This is the type of book that I wish would just keep going and going -- I wish Pomeranz and Topik had a blog and could sustain looking at commodities and their relationship to social/political/cultural history. These little essays make history and economics enjoyable for the common reader without sacrificing any historiographical rigor. A book I'm always pushing on people, especially social studies teacher friends!
Honestly, a pretty good way to frame the study of world history through trade. I especially liked the chapter on drug commodities.
Very insightful book to read on how the global trade has affected the world as it is today. By insightful, I mean how some small trivial phenomena happening somewhere in the world that you had never heard of could change something that forever affects how things work at the global scale. If you want to read about economics but don't like number, this is a good book for you.
A bit dry and slightly academic, this will have enough information for the new grad student or the occasional history buff. The telling of world history on an economic level without sticking straight to orderly chronology may be distressing for some, but it's a pretty decent, strong analysis.

A bit soporific in the middle, but otherwise a great read on world history.
Brendan Sweeney
The book had some interesting historical stories involving the development of trade and common goods we still use today (the history of coffee and chocolate was fascinating). Overall, however, the author's rabid revisionism towards history and blatant anti-Western bias made the work difficult to muddle through.
Zachary Moore
Intersting histroy of trade told in easy to digest vignettes. Isn't as deep as it might be and some of the vignettes are too short to give you much besides a word picture, but still an informative read if you are interested in the formation of the modern world economy.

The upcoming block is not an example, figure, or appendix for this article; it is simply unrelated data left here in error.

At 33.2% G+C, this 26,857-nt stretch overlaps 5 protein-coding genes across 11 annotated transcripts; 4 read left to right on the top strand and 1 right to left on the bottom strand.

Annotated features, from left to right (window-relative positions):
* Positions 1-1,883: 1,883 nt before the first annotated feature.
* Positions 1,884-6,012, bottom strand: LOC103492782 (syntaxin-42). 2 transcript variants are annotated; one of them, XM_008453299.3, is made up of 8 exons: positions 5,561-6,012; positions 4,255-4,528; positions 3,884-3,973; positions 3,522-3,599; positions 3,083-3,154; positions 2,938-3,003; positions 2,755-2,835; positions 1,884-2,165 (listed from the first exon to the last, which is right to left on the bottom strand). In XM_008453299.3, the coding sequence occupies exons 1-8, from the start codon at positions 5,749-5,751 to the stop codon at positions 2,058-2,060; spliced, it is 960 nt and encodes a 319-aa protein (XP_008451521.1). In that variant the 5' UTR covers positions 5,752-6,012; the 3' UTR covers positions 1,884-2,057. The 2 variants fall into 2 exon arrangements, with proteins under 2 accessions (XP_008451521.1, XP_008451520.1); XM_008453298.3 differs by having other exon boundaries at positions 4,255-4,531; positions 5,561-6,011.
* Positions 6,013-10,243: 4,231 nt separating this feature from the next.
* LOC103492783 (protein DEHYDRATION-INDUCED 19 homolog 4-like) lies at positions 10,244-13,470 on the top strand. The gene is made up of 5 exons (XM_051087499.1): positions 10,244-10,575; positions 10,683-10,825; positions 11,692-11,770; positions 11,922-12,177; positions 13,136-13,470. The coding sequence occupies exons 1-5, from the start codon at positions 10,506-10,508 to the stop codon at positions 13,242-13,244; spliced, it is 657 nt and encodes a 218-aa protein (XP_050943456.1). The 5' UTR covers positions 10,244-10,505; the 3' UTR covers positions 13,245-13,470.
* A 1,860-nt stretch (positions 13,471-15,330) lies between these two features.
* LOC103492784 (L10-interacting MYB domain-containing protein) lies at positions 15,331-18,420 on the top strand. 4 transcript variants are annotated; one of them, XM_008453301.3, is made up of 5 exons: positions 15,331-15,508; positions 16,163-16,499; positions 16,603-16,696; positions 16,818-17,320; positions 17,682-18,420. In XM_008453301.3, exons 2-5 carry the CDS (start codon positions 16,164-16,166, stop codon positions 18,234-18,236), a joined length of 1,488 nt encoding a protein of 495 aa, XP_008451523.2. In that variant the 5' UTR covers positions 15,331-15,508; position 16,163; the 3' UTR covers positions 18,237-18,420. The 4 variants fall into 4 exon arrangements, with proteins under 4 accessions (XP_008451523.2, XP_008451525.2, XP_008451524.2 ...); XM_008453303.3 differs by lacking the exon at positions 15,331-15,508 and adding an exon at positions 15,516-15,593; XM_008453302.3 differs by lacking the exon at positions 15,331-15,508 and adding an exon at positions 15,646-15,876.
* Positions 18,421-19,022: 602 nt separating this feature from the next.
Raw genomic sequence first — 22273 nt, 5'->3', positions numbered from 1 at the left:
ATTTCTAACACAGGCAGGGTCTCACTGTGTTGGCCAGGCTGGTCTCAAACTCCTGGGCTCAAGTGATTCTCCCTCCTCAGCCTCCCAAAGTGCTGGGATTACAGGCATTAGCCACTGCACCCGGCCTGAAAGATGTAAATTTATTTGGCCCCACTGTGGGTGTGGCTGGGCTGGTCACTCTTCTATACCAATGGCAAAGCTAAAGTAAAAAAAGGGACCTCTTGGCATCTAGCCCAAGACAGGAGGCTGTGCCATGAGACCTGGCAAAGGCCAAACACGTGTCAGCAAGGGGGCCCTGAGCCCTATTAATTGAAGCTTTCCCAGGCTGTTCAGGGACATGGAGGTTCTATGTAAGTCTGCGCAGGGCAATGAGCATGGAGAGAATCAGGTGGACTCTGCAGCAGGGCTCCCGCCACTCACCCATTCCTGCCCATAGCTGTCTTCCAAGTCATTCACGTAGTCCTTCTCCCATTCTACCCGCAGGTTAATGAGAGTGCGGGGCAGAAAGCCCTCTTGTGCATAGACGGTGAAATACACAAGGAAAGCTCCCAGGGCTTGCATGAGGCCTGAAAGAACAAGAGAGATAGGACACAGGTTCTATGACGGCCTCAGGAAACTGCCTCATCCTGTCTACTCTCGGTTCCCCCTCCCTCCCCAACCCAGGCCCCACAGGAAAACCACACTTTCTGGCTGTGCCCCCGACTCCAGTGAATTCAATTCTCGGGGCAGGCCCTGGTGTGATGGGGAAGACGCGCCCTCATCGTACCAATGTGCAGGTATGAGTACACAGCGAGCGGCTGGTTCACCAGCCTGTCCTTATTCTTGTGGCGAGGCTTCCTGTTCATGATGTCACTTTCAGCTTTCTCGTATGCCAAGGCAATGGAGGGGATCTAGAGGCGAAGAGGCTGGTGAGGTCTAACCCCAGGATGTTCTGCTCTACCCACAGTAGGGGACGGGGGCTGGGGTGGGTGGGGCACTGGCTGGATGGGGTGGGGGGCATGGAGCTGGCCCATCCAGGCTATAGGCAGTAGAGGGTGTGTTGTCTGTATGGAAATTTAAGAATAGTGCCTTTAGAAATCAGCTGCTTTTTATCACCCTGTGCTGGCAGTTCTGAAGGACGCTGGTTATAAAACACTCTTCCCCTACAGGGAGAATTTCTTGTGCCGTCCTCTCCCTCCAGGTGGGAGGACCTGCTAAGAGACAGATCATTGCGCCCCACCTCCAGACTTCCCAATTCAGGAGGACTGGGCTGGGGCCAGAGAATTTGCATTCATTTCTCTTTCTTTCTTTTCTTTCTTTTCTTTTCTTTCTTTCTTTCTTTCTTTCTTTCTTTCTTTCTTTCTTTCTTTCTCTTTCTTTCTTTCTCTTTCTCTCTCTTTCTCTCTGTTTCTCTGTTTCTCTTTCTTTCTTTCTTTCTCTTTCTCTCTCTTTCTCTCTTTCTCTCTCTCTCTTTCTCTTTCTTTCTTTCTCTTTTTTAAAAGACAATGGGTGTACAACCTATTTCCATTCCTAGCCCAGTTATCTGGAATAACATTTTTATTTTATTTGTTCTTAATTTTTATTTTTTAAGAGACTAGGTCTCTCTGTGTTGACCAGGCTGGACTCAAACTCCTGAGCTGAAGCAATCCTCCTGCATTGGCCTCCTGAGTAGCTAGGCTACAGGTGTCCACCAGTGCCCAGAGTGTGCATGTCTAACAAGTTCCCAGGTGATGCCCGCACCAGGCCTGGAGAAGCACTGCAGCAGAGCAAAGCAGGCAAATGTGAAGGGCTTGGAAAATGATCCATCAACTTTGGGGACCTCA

David R.
Quite possibly the worst book I read in the last five years. The author is plainly bitter about the way our economic history turned out and manufactures one venomous screed after another. I didn't even bother with the last 25% of the book.
Penny Jenkins
this book was said to be hard to understand by my 15 year old and along with some of her friends. They now need to write a review on the book about the society, culture and the economy. Can we get some help for you out there? Please
Perhaps my favorite book of Economic history, delightfully given to me by a former colleague. Told in a series of short essays, this book wonderfully explains human nature through the lens of, well- humans.
I had to read this book for my AP World class and I found it to be really interesting. It is obviously informative, but it's not horribly long and dry like some other historical books are.
Awfully dry and dull but I guess I did learn a bit from it. Maybe I would have liked it more had it been voluntary reading and not required to squeeze out an essay from .__.
a good book discussing how the trades of beer, coffee, chocolate, tobacco, and other such things created the world we live in today
YES OMG I'M DONE. A few pages of this book was really good and interesting. The rest was just bleh. Wanted to vomit while reading this.
Renee Blackmon
Pick a commodity from chocolate to cocaine. Nicely organized for reading what interests the reader most.
Roberto Penas
Collection of informative snippets no more than 1-2 pages each. How to make economics enjoyable!
Josh Brett
The Uncle John's Big Bathroom Reader of post-colonialist global economic history.
I don't know why but I really loved this book.
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summaries 1 57 Aug 29, 2009 01:08PM